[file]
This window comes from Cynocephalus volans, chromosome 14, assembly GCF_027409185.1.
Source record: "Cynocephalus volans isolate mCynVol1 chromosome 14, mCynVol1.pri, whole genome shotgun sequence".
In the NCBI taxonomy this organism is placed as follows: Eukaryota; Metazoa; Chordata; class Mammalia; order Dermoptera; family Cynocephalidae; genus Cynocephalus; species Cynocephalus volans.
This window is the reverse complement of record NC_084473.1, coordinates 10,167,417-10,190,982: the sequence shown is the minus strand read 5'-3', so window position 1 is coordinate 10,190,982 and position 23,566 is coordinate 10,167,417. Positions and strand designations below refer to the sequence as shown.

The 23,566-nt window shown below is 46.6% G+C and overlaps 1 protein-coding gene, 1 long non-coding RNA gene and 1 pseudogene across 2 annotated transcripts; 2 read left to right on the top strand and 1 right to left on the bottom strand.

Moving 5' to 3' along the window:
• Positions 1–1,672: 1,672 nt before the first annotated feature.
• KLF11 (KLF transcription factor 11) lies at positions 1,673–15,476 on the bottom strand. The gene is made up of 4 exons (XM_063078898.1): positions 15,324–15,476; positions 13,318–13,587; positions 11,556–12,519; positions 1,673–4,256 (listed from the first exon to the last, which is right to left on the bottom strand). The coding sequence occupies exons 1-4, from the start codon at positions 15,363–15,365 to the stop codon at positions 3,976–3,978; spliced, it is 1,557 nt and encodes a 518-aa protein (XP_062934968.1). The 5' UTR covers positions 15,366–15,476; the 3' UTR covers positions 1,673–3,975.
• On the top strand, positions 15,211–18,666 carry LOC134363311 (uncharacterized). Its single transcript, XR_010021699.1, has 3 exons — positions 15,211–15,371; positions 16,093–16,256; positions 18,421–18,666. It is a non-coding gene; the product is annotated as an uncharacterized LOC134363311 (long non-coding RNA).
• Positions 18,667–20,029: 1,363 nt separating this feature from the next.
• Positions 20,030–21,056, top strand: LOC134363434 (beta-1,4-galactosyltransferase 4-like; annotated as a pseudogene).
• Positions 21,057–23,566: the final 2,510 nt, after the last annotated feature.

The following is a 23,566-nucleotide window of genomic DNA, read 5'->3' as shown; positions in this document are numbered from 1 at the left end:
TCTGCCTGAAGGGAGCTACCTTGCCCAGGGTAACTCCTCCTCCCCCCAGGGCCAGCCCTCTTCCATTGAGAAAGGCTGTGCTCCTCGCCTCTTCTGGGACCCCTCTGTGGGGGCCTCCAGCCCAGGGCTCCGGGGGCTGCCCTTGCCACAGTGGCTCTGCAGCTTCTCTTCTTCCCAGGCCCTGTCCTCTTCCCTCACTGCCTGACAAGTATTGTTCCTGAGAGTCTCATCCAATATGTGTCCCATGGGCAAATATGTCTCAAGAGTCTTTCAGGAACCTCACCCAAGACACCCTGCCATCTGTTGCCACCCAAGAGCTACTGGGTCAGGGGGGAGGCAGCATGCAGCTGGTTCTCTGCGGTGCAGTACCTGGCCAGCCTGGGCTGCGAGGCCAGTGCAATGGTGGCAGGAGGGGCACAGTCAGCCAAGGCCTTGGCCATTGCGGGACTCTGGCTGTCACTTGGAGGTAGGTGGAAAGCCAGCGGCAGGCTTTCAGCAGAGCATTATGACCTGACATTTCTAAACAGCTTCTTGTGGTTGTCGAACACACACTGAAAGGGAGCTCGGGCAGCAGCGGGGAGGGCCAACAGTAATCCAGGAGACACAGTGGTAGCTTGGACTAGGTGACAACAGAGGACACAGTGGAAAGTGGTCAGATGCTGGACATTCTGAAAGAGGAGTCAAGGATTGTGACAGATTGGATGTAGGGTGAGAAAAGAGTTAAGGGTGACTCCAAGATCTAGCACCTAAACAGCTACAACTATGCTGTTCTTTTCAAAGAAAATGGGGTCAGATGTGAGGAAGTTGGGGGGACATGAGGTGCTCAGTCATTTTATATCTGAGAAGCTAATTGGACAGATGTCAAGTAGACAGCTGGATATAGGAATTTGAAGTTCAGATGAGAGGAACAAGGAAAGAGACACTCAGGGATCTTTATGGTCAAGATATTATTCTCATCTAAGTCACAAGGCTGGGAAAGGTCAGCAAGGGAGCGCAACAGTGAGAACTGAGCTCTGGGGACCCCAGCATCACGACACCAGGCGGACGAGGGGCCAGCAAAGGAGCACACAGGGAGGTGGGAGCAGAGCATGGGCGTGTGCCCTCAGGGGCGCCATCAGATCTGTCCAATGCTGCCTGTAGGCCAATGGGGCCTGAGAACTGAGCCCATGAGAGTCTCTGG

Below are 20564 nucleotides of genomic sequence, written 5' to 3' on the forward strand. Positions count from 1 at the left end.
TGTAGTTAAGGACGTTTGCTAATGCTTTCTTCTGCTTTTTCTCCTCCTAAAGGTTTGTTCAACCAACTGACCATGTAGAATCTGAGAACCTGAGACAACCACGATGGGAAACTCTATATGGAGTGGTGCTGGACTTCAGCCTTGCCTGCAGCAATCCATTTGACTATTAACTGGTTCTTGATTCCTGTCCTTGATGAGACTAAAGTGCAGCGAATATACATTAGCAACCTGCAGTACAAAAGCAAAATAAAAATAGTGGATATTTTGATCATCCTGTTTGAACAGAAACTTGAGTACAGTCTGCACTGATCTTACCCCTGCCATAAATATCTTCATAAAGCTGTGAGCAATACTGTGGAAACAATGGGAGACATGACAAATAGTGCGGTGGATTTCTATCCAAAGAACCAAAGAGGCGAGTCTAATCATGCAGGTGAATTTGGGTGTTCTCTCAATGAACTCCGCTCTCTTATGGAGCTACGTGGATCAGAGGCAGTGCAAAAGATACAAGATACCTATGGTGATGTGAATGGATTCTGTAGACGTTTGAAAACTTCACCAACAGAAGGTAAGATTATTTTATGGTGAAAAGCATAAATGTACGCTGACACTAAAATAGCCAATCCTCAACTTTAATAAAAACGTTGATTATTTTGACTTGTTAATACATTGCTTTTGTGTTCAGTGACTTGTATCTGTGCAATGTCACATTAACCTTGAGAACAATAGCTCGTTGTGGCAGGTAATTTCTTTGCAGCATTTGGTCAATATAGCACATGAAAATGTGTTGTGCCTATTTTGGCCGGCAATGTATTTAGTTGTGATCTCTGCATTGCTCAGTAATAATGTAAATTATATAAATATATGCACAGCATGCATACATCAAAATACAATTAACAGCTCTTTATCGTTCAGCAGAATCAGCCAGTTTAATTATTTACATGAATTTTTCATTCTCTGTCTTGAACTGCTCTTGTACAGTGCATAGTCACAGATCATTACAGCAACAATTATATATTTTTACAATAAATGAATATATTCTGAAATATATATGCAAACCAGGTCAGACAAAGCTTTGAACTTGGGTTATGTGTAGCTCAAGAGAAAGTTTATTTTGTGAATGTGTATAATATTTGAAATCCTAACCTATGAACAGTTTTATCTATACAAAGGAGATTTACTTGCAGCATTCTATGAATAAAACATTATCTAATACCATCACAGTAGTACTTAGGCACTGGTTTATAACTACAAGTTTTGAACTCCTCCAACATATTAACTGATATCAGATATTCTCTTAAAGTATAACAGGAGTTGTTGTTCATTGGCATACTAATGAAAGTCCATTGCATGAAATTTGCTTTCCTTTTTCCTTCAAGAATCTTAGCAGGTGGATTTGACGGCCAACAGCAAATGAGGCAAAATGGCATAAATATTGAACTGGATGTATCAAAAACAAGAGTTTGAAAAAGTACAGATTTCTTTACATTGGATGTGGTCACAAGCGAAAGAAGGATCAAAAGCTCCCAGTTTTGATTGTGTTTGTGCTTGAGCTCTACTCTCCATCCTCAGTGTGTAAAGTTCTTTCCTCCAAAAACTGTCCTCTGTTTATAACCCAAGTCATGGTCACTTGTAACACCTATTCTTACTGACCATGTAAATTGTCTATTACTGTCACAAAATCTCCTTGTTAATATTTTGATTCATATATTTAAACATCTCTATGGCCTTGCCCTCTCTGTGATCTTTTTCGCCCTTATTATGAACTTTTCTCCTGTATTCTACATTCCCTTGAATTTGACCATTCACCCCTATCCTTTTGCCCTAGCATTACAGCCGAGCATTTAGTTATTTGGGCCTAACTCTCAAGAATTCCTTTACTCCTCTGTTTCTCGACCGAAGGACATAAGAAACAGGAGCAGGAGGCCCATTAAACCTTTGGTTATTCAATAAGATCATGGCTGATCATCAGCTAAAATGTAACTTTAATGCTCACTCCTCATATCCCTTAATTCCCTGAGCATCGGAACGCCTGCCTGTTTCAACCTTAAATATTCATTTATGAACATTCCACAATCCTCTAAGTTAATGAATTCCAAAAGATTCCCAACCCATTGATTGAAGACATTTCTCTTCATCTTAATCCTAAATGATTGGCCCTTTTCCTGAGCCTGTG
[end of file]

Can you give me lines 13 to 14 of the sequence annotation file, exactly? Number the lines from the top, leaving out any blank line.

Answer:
The following is a 23,566-nucleotide window of genomic DNA, read 5'->3' as shown; positions in this document are numbered from 1 at the left end:
TCTGCCTGAAGGGAGCTACCTTGCCCAGGGTAACTCCTCCTCCCCCCAGGGCCAGCCCTCTTCCATTGAGAAAGGCTGTGCTCCTCGCCTCTTCTGGGACCCCTCTGTGGGGGCCTCCAGCCCAGGGCTCCGGGGGCTGCCCTTGCCACAGTGGCTCTGCAGCTTCTCTTCTTCCCAGGCCCTGTCCTCTTCCCTCACTGCCTGACAAGTATTGTTCCTGAGAGTCTCATCCAATATGTGTCCCATGGGCAAATATGTCTCAAGAGTCTTTCAGGAACCTCACCCAAGACACCCTGCCATCTGTTGCCACCCAAGAGCTACTGGGTCAGGGGGGAGGCAGCATGCAGCTGGTTCTCTGCGGTGCAGTACCTGGCCAGCCTGGGCTGCGAGGCCAGTGCAATGGTGGCAGGAGGGGCACAGTCAGCCAAGGCCTTGGCCATTGCGGGACTCTGGCTGTCACTTGGAGGTAGGTGGAAAGCCAGCGGCAGGCTTTCAGCAGAGCATTATGACCTGACATTTCTAAACAGCTTCTTGTGGTTGTCGAACACACACTGAAAGGGAGCTCGGGCAGCAGCGGGGAGGGCCAACAGTAATCCAGGAGACACAGTGGTAGCTTGGACTAGGTGACAACAGAGGACACAGTGGAAAGTGGTCAGATGCTGGACATTCTGAAAGAGGAGTCAAGGATTGTGACAGATTGGATGTAGGGTGAGAAAAGAGTTAAGGGTGACTCCAAGATCTAGCACCTAAACAGCTACAACTATGCTGTTCTTTTCAAAGAAAATGGGGTCAGATGTGAGGAAGTTGGGGGGACATGAGGTGCTCAGTCATTTTATATCTGAGAAGCTAATTGGACAGATGTCAAGTAGACAGCTGGATATAGGAATTTGAAGTTCAGATGAGAGGAACAAGGAAAGAGACACTCAGGGATCTTTATGGTCAAGATATTATTCTCATCTAAGTCACAAGGCTGGGAAAGGTCAGCAAGGGAGCGCAACAGTGAGAACTGAGCTCTGGGGACCCCAGCATCACGACACCAGGCGGACGAGGGGCCAGCAAAGGAGCACACAGGGAGGTGGGAGCAGAGCATGGGCGTGTGCCCTCAGGGGCGCCATCAGATCTGTCCAATGCTGCCTGTAGGCCAATGGGGCCTGAGAACTGAGCCCATGAGAGTCTCTGG